July 05, 2011

World-wide database of dog poop

How far do property managers go to ensure that their tenants pick up after their dogs? The New York Times describes a new method:
Canine DNA is now being used to identify the culprits who fail to clean up after their pets, an offense that Deborah Violette, for one, is committed to eradicating at the apartment complex she manages. Everyone who owns a dog in her complex Timberwood Commons in Lebanon, N.H., must submit a sample of its DNA, taken by rubbing a cotton swab around inside the animal’s mouth. The swab is sent to BioPet Vet Lab, a Knoxville, Tenn., company that enters it into a worldwide database. If Ms. Violette finds an unscooped pile, she can take a sample, mail it to Knoxville and use a DNA match to identify the offending owner.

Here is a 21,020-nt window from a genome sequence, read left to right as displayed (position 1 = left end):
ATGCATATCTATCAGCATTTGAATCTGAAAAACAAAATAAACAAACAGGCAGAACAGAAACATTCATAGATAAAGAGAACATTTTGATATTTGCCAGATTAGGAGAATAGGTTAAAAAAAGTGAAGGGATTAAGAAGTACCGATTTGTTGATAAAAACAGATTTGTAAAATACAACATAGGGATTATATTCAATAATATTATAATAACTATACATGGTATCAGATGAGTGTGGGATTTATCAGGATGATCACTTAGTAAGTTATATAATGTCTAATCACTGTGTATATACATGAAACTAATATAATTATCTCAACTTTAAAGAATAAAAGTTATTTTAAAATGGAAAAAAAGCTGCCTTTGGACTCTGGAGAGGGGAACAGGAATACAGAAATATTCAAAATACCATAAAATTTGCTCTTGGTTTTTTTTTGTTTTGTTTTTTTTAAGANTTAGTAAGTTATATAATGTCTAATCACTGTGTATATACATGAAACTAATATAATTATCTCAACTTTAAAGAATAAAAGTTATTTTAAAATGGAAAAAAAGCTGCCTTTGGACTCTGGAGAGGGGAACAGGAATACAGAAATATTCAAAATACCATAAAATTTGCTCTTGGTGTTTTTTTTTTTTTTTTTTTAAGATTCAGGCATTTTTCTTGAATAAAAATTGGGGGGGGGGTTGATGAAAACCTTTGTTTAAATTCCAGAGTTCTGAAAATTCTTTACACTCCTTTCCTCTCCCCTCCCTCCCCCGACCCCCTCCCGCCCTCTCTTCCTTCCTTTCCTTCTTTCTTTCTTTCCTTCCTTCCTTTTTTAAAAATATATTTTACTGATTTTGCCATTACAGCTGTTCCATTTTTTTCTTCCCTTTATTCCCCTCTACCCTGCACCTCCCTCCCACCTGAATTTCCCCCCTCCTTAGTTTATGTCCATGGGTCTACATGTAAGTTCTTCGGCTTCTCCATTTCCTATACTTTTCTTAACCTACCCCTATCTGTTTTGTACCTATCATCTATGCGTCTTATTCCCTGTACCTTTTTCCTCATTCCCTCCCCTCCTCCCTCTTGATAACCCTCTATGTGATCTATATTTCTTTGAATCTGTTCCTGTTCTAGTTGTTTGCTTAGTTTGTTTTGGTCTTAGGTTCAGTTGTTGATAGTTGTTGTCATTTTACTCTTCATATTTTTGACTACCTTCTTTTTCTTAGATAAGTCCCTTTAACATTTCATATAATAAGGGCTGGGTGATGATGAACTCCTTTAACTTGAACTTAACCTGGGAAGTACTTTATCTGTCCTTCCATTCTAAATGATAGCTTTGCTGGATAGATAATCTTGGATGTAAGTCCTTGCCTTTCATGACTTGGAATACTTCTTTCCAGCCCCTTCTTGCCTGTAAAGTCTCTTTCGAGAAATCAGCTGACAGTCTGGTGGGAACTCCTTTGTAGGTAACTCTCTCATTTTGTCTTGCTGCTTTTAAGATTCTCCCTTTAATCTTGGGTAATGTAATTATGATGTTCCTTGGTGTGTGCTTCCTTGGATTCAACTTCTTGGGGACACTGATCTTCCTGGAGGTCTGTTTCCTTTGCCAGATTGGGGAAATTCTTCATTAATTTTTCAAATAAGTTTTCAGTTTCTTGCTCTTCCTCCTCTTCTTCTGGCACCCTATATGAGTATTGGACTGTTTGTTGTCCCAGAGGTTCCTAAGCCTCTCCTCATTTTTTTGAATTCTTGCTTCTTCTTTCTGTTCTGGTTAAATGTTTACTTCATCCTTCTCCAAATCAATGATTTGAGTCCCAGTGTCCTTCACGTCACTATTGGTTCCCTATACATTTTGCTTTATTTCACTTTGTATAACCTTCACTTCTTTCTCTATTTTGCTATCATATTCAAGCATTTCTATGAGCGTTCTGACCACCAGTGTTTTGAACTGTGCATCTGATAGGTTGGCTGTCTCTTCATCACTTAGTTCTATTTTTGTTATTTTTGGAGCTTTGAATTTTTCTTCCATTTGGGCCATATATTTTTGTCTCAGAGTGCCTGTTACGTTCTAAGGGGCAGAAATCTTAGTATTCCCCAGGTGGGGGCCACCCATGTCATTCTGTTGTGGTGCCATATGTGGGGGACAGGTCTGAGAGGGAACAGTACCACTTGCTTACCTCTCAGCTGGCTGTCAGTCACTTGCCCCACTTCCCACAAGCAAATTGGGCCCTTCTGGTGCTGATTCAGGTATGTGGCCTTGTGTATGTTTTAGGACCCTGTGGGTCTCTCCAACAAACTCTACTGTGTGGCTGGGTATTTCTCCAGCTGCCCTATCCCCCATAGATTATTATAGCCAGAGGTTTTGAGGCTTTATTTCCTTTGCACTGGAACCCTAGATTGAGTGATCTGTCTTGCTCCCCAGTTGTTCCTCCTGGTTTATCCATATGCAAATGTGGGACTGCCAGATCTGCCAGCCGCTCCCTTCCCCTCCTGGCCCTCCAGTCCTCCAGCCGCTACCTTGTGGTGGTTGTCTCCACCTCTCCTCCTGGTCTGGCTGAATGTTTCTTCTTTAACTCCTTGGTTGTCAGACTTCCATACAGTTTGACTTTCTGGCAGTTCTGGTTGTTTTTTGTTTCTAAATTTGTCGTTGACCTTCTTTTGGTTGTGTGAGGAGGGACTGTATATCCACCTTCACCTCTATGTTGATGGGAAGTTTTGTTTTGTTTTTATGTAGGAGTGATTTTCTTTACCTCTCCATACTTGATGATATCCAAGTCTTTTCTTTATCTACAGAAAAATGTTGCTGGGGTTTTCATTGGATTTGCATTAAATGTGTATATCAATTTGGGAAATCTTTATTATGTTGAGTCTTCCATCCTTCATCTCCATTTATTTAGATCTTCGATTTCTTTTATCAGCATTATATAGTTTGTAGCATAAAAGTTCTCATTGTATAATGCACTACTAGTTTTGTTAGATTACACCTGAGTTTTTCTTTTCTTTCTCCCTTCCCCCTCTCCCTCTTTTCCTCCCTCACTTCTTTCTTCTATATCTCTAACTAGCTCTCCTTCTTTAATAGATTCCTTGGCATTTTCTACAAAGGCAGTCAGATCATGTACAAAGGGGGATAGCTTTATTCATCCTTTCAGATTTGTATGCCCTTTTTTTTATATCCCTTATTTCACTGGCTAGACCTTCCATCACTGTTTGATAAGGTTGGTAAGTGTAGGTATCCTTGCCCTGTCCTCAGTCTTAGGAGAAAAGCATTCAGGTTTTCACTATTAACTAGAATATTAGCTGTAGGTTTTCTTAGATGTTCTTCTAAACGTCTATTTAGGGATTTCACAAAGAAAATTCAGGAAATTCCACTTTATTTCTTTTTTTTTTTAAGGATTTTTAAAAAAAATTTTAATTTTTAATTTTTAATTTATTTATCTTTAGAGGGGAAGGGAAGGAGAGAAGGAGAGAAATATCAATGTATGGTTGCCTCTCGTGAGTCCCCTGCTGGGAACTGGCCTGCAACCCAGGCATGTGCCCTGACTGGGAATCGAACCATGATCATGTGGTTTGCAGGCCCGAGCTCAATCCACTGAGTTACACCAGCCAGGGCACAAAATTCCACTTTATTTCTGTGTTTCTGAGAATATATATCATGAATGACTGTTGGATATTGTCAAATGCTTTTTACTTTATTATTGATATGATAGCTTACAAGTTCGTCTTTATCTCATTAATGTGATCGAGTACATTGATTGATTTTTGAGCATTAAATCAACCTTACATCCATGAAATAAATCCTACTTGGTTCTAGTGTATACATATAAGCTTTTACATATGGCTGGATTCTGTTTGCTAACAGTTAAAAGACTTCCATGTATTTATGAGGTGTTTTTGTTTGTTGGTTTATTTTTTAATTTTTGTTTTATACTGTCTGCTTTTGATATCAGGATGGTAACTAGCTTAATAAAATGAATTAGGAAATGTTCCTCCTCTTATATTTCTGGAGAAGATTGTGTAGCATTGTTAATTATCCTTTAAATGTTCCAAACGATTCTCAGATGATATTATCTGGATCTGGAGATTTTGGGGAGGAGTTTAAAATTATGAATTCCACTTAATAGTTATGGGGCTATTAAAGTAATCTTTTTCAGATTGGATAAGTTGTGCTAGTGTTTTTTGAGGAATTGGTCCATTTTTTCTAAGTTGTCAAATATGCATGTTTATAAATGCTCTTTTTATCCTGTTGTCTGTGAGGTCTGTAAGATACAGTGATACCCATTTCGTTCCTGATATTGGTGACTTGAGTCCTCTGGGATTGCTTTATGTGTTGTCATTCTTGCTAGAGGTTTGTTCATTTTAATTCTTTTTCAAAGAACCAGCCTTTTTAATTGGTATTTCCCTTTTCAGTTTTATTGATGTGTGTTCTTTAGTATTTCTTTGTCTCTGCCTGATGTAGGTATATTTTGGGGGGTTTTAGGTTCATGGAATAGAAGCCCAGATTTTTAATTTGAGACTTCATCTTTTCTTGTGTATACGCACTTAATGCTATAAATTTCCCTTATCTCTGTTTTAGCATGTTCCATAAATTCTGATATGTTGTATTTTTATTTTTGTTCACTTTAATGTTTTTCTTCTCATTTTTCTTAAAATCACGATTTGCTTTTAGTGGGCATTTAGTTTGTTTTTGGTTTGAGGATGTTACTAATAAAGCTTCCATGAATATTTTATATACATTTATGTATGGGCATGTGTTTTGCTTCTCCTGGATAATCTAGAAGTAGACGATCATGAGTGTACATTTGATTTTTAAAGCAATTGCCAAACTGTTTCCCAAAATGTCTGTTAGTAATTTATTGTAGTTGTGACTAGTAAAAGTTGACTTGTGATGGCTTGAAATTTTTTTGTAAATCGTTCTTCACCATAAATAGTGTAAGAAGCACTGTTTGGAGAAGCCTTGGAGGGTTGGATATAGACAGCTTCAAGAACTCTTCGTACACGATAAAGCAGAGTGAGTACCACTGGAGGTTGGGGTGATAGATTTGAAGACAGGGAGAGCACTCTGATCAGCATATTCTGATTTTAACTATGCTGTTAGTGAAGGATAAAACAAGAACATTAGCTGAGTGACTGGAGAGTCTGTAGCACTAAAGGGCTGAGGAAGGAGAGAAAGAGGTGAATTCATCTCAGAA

The swabbing kit costs about $40 and each test is about $50. Results are entered into a worldwide database of dog offenders.

Worth the effort?
Karen Harvey of Forest Property Management in McCall, Idaho, said her company was not prepared to collect canine samples along with the rent checks. “If you allow pets, that sort of comes with it,” Ms. Harvey said. “I guess I would never take the issue of dog poop that far.”